I do think Pax knows how to do some things that are valuable at a technical level. If he chooses to direct those abilities in a way that's useful to society, I think that'd be a good thing. I think it would help atone for the hurt Pax has caused.
More broadly, I am trying to live a life where I am as unreasonably kind as I can be. If that means having coffee with a guy who's been a supremacist asshole, I'm okay with that. In fact, some of the lessons that have stuck with me the most this year were imparted to me by a man who's done even worse, having served two decades in prison for killing someone. I don't forgive him that wrong; It wouldn't be my place to do so even if I had the power. But it's a good exercise for me to try to see the common humanity I share with even those who do the things our society defines as the worst things. I do not pretend it's the right choice for everyone, but it is for me.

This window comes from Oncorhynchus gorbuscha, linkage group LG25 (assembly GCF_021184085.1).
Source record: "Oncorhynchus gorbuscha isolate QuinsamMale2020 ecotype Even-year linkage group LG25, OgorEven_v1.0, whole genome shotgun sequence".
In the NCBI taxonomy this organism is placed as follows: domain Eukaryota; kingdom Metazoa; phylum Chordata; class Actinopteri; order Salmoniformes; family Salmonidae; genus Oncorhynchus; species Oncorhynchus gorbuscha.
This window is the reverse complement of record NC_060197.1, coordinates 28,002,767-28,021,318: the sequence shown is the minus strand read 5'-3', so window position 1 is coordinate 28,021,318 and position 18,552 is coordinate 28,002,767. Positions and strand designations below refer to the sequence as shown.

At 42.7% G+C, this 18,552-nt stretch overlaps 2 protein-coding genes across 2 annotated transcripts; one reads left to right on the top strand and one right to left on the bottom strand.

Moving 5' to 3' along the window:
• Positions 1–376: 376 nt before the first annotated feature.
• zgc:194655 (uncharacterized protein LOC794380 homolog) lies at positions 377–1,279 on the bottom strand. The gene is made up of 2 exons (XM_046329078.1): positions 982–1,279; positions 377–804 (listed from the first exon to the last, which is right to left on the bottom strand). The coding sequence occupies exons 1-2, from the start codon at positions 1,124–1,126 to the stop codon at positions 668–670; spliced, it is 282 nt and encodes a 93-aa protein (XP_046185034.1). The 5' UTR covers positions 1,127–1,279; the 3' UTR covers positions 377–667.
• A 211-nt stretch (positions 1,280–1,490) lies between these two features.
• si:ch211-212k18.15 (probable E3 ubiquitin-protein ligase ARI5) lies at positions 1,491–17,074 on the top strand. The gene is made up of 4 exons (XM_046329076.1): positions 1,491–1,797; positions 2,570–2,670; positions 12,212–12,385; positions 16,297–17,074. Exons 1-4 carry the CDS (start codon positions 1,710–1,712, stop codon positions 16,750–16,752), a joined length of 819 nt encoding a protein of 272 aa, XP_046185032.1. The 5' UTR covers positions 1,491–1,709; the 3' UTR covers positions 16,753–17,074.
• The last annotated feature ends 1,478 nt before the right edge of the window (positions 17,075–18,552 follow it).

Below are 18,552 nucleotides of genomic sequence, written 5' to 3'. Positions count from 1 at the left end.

My most lasting impression of this stupid half hour at a coffee shop was from right in the middle of the conversation about how we speak truth to power. I pointed out that his words were bullying because he was aiming at those who have less power than Pax does, and he said, with great animation:
"But you guys are winning! The progressives and feminists are winning in everything, in politics and media!"
So yes, we did find some common ground during our conversation.
There are people making tech who are positive, ambitious, thoughtful, inclusive, curious, empathetic and self-aware. They're going to win.— Anil Dash (@anildash) September 12, 2013